Suge Knight Reportedly Conspired To Bribe Witnesses In His Upcoming Murder Case

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Suge Knight’s legal trouble seemingly never ends. He is, of course, currently facing murder charges for allegedly running over two men in a 2015 incident that was caught on camera. Last week it was reported that he was indicted on charges that he threatened to kill Straight Outta Compton director F. Gary Gray in a semi-related incident, and would be arraigned soon. Suge has publicly claimed innocence in both instances, and now he is being accused of another unlawful act: bribing witnesses.

The Los Angeles Times released a report on Thursday claiming Suge and his attorney Matthew Fletcher had conspired to pay off witnesses to testify in his defense and even fabricate stories to help him in court as he tries to beat the murder case. The Times cited a 22-page court filing by prosecutors that claims that transcribed conversations between Knight, Fletcher and ‘two others show the group “had an understanding that they were going to assist the defendant in procuring witnesses for his defense, which included payments for fabricated testimony.'”

None of the people involved with the alleged witness tampering have been charged with any crimes, instead the district attorney is asking the court to “conduct its own inquiry into whether Fletcher has a conflict of interest in representing Knight, in part, because investigators have ‘gathered evidence of possible witness tampering, bribery, conspiracy to violate a court order and obstruction of justice on the part of attorney Fletcher.'”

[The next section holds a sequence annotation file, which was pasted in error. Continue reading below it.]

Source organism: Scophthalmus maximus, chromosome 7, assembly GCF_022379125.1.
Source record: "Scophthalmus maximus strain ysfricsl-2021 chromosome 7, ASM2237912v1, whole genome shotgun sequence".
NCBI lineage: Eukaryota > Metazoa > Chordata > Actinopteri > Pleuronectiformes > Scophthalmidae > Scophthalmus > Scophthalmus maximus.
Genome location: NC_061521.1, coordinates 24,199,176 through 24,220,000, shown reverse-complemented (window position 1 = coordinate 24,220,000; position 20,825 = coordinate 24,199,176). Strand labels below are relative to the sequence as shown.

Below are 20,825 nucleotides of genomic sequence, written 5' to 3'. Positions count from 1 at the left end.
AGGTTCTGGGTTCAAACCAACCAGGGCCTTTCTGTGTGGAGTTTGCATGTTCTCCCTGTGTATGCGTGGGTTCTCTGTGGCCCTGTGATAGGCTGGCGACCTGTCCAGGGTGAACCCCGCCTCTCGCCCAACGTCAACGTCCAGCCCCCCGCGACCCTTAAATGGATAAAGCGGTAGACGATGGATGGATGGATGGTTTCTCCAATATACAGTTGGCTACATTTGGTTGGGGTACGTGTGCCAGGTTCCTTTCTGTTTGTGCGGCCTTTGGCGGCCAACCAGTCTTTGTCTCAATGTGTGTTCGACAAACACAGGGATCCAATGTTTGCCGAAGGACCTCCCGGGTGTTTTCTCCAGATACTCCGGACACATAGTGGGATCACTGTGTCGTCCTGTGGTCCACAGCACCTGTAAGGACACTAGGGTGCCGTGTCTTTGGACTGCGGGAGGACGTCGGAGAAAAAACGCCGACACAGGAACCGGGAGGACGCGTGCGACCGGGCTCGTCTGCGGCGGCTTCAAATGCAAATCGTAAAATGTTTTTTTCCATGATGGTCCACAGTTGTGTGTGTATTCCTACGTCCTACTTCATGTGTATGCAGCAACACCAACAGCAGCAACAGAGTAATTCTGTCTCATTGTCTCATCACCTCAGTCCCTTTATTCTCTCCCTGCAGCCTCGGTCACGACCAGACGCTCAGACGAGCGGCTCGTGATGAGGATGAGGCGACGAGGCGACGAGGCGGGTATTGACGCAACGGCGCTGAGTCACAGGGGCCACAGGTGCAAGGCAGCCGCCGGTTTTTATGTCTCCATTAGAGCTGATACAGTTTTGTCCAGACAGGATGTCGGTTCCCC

The testimony in question would apparently be witnesses claiming that the victims in the case were armed on the day in question and during the incident. The accusations of tampering stem from conversations Suge had with his lawyers and other members of his team where they discussed witnesses and the possibility of paying them for their testimony. Whether the notion was they would be paying the witnesses to lie is unclear, because the prosecution noted in the court filing that they believed “the witnesses being discussed would be procured by ‘legitimate’ means and that they would just ‘tell the truth.’”